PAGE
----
Bernie married Marvel Zeist while he was in Hutchinson, Kansas. He brought her to Indiana on their honeymoon. I was 12 1/2, and oh, how I loved her. She was very tall like Bernie and very much a "city girl".
She thought I was pretty neat because I worked so hard, took total care of all the chickens, after all, it was my 4-H project. I was not afraid of the cattle----Big Bob, our bull, came to have his head rubbed. The mother cows loved to be brushed, calves were halter trained, the hogs came running when I called and I could ride bareback, and lasso fence posts.
Marvel was afraid of the geese and when she ran from them, they chased her. I showed her how to gather eggs. She was amazed at how friendly our chickens were. All of our animals were friendly. We "lived" with them.
Bernie brought me a beautiful blue leather zipped Autograph Book. I was crazy about this gift and kept it throughout junior high, high school and Dental Assisting School. I loved having my friends write funny little verses in it and signing their names. To this day, I still have my book, and some very fond memories of friends and school days, (Of course, I still have Mom's little blue book, all of her yearbooks and band letter sweater.)
Marvel brought me several wool sweaters and some wool skirts that Mom re-did for me. Bernie bought me a charm bracelet. Marvel gave me a collar to wear with sweaters and several sets of "sweater pins" and a silk scarf with a horse on it. Bernie bought me another paint by number set of desert scenes.. Later he framed them for me. These were harder. I won a blue ribbon on them in 4-H.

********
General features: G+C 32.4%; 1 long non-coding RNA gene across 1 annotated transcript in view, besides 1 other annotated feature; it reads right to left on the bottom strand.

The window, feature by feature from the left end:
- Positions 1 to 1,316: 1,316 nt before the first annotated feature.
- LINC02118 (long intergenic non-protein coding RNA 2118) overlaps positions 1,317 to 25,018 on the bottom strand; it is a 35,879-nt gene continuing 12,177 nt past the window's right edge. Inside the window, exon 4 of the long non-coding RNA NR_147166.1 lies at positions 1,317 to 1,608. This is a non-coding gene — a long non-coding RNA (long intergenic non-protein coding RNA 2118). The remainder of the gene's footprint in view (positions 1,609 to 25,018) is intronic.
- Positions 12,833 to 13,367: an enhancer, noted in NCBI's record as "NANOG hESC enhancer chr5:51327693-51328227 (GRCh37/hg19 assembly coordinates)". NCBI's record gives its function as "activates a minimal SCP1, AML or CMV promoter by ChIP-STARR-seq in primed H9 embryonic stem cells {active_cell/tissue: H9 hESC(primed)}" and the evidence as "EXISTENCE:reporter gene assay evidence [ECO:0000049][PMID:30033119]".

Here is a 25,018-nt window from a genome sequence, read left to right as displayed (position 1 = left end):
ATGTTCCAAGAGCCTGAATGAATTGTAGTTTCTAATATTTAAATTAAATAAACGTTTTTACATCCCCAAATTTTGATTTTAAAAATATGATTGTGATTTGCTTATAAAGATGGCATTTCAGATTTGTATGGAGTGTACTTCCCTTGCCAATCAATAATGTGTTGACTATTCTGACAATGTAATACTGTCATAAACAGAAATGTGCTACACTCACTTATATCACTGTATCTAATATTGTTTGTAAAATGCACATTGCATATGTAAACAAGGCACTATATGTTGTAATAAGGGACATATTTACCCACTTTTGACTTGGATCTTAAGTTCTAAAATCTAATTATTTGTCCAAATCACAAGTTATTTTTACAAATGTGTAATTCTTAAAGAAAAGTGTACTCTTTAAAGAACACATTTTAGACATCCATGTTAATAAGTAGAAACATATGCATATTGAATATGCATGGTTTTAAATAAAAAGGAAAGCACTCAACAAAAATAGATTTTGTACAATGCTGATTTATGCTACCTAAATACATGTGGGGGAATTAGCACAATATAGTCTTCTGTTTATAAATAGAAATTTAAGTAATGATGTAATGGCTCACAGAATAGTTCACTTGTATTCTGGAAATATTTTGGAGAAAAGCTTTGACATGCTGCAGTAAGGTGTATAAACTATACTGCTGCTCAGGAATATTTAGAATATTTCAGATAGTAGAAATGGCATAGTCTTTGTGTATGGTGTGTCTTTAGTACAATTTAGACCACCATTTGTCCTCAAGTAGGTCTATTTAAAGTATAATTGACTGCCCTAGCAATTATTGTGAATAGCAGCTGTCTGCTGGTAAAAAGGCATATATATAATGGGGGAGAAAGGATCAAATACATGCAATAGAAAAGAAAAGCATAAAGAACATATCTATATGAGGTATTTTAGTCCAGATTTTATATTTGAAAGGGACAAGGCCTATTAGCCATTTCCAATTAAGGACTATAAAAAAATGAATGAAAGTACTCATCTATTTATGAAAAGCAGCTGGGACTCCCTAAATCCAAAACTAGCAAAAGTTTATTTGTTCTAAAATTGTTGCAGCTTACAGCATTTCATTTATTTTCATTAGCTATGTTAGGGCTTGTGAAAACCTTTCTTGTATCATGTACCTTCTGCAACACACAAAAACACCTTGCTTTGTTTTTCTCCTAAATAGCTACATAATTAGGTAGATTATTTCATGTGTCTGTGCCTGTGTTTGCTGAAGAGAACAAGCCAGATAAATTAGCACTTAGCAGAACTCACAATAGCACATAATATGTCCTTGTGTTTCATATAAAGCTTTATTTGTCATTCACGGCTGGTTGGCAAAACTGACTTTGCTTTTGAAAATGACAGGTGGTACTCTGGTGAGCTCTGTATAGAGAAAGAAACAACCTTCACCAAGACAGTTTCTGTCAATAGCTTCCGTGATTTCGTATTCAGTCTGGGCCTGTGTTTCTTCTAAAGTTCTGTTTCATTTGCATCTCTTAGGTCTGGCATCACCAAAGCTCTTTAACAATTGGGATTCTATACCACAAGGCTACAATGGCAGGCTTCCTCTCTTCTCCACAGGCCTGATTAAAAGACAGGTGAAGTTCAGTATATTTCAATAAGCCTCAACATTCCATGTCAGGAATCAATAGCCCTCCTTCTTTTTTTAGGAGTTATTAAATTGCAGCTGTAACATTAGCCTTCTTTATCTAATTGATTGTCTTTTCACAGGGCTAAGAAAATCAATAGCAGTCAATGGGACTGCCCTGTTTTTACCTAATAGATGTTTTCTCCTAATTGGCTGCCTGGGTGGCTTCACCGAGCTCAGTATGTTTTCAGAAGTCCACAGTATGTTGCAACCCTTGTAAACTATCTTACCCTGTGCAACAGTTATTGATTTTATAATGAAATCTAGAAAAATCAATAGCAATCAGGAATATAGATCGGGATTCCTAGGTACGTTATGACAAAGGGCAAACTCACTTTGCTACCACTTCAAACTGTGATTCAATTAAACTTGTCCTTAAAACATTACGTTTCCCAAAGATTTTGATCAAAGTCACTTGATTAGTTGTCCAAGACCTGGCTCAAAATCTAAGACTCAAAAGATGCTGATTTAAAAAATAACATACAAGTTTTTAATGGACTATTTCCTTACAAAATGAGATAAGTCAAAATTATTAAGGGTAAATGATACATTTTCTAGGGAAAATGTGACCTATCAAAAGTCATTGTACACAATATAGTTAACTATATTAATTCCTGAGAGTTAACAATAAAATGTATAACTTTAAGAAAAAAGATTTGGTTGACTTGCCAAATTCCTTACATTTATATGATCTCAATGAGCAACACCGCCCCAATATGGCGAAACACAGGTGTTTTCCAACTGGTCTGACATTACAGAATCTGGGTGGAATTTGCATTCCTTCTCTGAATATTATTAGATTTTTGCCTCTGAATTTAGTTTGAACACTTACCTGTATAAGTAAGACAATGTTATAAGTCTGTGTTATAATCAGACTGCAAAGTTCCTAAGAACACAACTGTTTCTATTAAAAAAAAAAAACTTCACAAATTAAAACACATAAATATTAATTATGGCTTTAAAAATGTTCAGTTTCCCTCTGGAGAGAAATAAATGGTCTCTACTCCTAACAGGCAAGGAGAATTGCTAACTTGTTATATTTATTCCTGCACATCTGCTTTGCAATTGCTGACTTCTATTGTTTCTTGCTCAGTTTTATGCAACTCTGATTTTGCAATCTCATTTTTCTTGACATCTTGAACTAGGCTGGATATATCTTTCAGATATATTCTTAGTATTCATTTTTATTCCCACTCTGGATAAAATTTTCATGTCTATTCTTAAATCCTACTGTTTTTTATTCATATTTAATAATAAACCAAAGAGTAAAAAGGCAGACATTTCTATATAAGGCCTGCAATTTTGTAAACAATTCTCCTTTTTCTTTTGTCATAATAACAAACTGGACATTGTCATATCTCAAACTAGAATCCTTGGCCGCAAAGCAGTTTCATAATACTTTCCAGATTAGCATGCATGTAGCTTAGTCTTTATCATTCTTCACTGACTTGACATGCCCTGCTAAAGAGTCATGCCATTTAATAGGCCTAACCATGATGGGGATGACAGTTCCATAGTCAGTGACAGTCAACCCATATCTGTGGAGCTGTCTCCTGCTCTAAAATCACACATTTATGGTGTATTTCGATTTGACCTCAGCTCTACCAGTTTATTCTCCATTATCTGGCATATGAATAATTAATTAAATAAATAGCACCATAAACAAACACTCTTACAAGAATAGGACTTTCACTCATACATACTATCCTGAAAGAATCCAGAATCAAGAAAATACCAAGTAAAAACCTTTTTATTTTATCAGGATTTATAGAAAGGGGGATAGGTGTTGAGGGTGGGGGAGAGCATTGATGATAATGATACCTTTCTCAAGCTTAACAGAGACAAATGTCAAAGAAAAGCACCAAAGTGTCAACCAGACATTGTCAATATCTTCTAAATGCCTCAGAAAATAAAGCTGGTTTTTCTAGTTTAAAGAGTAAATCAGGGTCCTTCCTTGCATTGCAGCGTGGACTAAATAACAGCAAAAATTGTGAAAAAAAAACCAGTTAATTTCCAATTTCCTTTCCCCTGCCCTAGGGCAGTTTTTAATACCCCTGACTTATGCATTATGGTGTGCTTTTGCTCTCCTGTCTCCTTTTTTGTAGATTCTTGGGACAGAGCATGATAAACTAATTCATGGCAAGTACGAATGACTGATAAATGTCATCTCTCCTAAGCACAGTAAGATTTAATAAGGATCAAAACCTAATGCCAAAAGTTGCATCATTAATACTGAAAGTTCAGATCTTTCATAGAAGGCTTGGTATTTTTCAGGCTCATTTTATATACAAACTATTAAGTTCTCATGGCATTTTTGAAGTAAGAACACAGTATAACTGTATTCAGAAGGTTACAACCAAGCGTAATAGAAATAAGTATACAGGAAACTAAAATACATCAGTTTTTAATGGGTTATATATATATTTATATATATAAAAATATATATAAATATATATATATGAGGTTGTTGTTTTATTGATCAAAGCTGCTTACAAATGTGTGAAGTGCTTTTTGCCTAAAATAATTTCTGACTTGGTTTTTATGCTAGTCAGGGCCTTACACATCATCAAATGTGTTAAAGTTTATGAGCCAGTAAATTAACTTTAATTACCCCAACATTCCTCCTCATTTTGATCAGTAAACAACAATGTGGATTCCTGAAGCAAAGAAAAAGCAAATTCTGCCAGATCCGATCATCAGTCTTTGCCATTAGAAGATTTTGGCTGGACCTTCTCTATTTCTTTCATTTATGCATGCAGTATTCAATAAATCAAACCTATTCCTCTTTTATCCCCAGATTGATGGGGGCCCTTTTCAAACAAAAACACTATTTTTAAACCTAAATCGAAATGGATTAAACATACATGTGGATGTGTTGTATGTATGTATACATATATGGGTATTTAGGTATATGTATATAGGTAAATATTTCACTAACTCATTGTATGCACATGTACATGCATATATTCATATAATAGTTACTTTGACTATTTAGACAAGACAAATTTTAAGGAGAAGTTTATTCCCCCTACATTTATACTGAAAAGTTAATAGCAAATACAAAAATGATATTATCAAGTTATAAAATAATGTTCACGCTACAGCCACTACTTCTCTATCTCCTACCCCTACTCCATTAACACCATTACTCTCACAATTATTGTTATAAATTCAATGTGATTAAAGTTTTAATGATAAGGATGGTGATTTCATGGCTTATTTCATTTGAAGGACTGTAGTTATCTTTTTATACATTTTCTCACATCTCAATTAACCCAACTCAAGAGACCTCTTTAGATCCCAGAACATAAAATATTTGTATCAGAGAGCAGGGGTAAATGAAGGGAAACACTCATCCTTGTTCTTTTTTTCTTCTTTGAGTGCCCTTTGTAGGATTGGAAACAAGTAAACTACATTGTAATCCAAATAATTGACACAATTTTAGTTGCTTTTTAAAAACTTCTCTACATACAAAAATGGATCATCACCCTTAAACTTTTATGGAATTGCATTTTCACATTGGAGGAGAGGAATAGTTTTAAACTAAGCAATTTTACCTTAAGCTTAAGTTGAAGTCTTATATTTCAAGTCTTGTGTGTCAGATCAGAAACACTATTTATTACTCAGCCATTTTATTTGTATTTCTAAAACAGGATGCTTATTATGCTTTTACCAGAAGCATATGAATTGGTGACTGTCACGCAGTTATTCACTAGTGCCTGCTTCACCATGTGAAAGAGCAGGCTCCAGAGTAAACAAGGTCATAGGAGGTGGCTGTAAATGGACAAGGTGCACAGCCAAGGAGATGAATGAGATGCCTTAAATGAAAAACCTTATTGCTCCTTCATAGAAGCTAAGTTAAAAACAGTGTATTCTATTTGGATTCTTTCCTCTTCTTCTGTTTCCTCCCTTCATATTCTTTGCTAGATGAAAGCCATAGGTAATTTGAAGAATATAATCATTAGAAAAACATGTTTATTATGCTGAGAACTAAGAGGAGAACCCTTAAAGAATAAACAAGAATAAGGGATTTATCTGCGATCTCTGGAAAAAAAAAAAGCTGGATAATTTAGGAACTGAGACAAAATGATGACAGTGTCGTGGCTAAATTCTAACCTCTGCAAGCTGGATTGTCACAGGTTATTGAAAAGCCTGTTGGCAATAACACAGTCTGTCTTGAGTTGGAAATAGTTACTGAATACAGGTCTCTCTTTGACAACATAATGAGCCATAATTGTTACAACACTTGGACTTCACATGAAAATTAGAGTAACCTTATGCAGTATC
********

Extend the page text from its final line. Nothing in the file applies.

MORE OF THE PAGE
December 10, 1957
Mark Allen Braun was born on this day in Hutchison. We were so exited when Bernie made the call. It was several weeks before we got pictures. Of course, Mom had packages of baby "stuff" to send.
In the Spring of 1958, Bernie and Marvel moved to Loogootee, to set up farming. Mark was just 4 months old, and that is when we found out that he had Sturge's Weber Syndrome. He had "strawberry" type birth marks, but what a sweet little personality. (My cousin Mark and I shared the same birthday but 6 years my senior. Generally someone with Sturge's Weber does not live much past their teens or early 20's. Mark passed about 20 years ago and was around 40.) Marvel's uncle Bus, helped pull a trailer here and they set it up south of the house and made them a nice yard. I was so excited. I'd hurry home from school to play with Mark and he loved me too. For now, HE was my favorite toy. About this same time, Marvel got pregnant again. She was sick a lot. Bernie helped set up farming with Dad and we bought another new tractor. I learned how to drive it, but I was no longer Dad's RIGHT HAND MAN.
Our farm did not produce enough as to support Bernie, Mark and Marvel who was pregnant, and Mark was requiring medical attention frequently. Dad could not understand going into "farm debt" to enlarge hog production. So, Bernie and his family returned to Kansas. For a while Bernie worked in a salt mine. Later he started his own sheet metal and plumbing business and they bought a house on King Street. Dale was born January 26, 1959.